A top NATO commander has said that columns of Russian tanks and other military equipment have been identified entering Ukraine.
U.S. General Philip Breedlove, Commander, U.S. European Command, as well as the Supreme Allied Commander Europe of NATO, referred to "Russian tanks, Russian artillery, Russian air defense systems and Russian combat troops," during a trip to Bulgaria on Wednesday. It is unclear how NATO observed the Russian movements, although the military bloc released satellite images of Russian movements along the border in the past.
This is has led to speculation that Ukrainian forces were preparing for all-out war.
NATO’s claim coincides with an Organization for Security and Co-operation in Europe (OSCE) report of 43 unmarked vehicles traveling through rebel-held areas this week. That convoy included five towed artillery guns and five “multi-launch” rocket systems, according to AFP. OSCE observers saw “More than 40 trucks and tankers” moving within rebel territory, half of which towed large artillery pieces.
Russian defense ministry official General-Major Igor Konashenkov told the Russian Interfax news agency that “there was and is no evidence” of Russian movement in Ukraine, according to Reuters.
Russia has been suspected by NATO, the U.N. and the West of being behind much of the violence in Ukraine since the annexation of Crimea in March and the beginning of conflict in East Ukraine in April, a charge Moscow has consistently denied. However, pictures coming out of the conflict zone show Russian flags on tanks and Russian military insignia on troops.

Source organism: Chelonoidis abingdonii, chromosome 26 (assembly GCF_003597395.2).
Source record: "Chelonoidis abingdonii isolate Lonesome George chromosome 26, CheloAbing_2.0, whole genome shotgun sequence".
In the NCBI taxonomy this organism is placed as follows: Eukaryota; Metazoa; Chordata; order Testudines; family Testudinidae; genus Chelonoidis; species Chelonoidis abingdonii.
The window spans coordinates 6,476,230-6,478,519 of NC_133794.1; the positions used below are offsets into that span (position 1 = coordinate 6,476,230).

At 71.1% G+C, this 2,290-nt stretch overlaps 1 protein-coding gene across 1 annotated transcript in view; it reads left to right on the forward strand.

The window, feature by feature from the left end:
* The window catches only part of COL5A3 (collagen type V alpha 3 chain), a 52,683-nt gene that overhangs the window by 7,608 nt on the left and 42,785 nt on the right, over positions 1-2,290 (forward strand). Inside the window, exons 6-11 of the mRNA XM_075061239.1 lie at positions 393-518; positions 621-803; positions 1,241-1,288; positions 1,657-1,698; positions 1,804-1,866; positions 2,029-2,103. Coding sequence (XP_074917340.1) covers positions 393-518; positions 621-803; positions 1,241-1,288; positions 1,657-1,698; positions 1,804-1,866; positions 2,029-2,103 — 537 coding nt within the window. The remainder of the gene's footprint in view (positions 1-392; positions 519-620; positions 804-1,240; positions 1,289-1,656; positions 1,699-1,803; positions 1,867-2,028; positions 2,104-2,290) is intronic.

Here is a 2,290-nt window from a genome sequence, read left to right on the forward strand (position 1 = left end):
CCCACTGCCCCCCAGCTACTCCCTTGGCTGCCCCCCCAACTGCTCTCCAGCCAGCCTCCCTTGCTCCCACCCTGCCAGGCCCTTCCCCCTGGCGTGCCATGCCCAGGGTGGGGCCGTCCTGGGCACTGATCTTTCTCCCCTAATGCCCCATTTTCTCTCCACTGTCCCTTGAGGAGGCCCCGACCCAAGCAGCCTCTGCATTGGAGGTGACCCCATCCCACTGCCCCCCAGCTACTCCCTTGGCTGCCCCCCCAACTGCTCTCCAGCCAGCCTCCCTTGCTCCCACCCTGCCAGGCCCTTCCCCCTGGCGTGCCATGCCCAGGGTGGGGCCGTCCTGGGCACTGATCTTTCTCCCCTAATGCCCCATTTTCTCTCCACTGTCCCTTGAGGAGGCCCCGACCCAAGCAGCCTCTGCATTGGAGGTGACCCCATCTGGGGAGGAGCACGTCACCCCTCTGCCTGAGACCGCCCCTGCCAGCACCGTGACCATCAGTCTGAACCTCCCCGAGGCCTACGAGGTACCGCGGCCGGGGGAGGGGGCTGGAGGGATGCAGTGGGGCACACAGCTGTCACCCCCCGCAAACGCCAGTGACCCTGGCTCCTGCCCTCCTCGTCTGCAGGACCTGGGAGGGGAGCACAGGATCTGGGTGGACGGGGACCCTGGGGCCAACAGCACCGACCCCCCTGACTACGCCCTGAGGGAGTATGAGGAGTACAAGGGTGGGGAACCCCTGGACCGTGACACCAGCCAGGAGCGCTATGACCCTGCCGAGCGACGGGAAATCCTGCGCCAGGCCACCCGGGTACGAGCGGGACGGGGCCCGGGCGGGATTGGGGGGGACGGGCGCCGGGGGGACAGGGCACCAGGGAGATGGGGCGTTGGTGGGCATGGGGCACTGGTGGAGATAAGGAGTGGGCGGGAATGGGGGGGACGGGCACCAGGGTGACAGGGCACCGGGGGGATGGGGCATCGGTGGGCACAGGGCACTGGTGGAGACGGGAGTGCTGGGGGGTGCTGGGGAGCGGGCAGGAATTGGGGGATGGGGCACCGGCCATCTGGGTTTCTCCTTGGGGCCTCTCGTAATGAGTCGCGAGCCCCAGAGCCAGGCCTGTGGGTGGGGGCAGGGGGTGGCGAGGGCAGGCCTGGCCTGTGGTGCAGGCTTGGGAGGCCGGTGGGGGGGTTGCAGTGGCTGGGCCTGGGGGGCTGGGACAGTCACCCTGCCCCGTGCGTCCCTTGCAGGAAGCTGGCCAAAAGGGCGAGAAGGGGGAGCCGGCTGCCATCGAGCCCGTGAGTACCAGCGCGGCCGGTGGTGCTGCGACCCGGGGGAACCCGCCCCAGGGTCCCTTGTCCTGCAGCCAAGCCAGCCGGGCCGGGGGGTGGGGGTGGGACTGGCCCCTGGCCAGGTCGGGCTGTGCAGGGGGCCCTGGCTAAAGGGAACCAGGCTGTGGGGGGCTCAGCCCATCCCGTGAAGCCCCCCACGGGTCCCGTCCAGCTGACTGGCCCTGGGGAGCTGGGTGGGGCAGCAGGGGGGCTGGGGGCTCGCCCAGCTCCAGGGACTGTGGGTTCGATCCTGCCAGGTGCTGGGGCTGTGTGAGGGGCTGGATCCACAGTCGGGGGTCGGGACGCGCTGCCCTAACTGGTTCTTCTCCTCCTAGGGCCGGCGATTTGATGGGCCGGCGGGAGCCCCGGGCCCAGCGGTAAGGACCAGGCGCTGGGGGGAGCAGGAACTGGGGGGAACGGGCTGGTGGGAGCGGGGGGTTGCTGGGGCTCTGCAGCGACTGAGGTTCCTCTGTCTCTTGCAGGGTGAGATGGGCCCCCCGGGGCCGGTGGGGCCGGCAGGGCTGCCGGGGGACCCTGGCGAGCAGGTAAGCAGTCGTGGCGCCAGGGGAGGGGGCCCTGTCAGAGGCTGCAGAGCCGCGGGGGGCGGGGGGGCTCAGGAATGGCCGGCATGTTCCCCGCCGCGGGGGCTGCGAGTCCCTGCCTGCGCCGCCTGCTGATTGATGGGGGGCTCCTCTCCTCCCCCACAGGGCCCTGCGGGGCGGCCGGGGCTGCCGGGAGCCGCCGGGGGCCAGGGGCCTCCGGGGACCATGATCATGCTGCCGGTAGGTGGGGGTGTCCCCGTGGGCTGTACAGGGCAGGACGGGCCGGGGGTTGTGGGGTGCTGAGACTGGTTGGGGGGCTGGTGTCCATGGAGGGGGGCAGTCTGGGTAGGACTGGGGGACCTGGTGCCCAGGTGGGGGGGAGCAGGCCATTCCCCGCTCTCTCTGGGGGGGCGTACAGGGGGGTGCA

Pro-Russian separatist rebels have said that "volunteers" from Russia have helped in their efforts.
The incursion by Russian troops comes as the city of Donetsk was rocked by heavy artillery fire on Wednesday morning. According to a BBC report, it was unclear whether the fire came from Ukrainian government forces or the rebels, or both. Donetsk, the heavily contested “capital” of the self-proclaimed Donetsk People’s Republic, has become ground zero for the conflict and tens of thousands of residents have fled over the last eight months.
In Luhansk, another rebel-held city, one Ukrainian soldier was killed and another injured as rebels fired on government positions near the village of Schastya, according to Ukrainian security forces.
More than 4,000 people have died since the beginning of the conflict in spring of 2014. A ceasefire was signed in Minsk on Sept. 5, but has largely not been observed as hundreds more lost their lives.
Angela Merkel, Chancellor of Germany, said on Tuesday that the Minsk agreement had not been followed, but at present there were no plans to increase sanctions against Russia.
"Further economic sanctions are not planned at the moment, we are focusing on the winter and the humanitarian situation there and how to get a real ceasefire," she said.
The Organization for Security and Cooperation in Europe (OSCE) said there was a major risk that the conflict could worsen.
"The level of violence in eastern Ukraine and the risk of further escalation remain high and are rising," OSCE representative Michael Bociurkiw told reporters in Kiev. "More than two months after the signing of the Minsk protocol memorandum, the firing has not ceased."
A Russian funeral service reportedly transported bodies from the Donbas region to Russia through a rebel-controlled border point overnight this week, according to Colonel Andriy Lysenko, spokesman for the National Security and Defense Council of Ukraine. Lysenko said those bodies could be those of Russian Federation soldiers who fought in Ukraine.
Around 4,000 people have died in the eight-month-long conflict.